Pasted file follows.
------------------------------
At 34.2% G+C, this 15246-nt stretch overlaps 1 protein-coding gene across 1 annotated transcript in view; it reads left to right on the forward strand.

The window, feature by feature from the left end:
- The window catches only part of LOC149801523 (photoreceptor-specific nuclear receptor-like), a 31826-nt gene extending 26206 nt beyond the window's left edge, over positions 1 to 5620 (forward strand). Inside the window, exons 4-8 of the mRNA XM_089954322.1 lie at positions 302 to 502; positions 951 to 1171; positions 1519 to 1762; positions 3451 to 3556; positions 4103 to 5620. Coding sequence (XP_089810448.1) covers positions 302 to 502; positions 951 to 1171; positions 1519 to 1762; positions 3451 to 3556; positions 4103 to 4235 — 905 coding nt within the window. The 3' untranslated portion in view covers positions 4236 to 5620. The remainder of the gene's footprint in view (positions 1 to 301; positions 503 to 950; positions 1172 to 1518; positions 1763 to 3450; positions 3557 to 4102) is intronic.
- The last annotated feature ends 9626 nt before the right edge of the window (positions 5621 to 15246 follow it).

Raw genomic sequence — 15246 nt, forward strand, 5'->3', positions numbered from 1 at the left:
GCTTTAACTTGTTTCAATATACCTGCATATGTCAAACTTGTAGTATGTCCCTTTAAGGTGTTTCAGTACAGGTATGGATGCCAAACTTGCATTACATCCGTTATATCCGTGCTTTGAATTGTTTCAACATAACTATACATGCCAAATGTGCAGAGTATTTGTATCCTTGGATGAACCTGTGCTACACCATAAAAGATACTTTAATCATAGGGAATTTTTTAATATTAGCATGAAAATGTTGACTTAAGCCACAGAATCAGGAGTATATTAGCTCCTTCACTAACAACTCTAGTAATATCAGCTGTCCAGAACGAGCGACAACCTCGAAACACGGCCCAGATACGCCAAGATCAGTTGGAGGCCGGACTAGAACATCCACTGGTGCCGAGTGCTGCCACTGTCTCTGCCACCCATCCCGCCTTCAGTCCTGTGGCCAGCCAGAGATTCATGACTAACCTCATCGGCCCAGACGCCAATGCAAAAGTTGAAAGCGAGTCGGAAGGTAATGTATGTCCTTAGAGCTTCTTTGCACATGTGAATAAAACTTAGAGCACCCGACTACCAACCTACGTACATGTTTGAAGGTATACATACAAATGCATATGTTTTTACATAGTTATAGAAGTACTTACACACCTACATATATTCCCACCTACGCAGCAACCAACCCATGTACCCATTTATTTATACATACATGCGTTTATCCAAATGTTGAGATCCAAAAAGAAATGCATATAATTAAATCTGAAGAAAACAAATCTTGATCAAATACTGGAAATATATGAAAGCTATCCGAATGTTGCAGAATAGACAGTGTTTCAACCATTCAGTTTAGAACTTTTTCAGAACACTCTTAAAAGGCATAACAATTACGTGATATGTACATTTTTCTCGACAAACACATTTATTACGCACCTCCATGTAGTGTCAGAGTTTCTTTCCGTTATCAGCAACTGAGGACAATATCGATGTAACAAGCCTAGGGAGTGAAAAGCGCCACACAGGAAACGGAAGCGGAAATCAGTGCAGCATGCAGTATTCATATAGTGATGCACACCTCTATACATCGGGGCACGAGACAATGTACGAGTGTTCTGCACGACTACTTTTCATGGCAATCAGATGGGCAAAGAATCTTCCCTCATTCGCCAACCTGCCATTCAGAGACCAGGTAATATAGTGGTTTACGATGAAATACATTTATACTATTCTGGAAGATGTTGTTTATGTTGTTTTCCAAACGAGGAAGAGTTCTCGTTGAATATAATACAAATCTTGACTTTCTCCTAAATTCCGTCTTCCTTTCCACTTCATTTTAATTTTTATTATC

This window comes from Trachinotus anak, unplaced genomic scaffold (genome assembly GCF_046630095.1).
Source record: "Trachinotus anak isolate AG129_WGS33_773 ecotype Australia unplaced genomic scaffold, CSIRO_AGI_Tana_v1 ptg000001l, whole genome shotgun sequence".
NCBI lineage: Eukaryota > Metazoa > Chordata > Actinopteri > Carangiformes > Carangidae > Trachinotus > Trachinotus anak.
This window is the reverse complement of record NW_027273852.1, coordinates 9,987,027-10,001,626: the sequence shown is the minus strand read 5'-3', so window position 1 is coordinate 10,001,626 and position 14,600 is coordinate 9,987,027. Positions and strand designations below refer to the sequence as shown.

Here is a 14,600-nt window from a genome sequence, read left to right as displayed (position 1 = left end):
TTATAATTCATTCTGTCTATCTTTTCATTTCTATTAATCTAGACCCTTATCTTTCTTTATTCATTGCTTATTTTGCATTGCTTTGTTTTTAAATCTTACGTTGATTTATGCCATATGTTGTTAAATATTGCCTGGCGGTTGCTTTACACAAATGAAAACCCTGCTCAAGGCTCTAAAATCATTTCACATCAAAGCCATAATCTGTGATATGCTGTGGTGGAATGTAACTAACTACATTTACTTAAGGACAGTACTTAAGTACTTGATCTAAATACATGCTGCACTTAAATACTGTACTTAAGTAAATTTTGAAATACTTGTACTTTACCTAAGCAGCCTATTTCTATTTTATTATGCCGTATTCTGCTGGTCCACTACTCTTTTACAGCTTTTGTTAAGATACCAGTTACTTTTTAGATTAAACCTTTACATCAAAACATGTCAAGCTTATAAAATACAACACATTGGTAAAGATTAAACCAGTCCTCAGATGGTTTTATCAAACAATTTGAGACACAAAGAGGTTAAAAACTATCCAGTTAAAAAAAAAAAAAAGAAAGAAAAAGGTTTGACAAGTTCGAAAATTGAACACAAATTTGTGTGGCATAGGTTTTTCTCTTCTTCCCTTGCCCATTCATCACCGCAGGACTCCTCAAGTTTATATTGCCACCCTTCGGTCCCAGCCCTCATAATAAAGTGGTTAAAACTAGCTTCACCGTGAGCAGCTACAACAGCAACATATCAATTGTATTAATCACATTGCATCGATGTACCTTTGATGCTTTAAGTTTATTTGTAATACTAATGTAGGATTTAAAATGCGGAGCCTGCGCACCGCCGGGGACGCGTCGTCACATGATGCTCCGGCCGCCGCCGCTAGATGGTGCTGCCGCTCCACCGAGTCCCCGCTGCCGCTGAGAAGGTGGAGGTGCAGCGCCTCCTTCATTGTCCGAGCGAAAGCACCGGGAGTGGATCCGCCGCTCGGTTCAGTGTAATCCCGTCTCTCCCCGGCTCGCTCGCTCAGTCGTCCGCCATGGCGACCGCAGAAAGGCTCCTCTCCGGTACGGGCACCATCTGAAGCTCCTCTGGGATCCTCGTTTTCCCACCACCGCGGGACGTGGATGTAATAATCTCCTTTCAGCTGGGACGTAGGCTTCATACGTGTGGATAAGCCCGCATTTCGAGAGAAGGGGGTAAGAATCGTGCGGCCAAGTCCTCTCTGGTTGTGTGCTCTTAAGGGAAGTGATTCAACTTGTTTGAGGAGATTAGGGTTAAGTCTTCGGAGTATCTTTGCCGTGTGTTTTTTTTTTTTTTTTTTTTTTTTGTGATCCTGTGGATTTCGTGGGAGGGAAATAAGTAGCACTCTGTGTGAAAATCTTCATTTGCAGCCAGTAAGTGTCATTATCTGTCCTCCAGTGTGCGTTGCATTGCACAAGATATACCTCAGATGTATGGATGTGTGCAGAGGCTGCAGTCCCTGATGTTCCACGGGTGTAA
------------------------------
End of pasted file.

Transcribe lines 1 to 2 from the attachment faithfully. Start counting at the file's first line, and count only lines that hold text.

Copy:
At 34.2% G+C, this 15246-nt stretch overlaps 1 protein-coding gene across 1 annotated transcript in view; it reads left to right on the forward strand.

The window, feature by feature from the left end: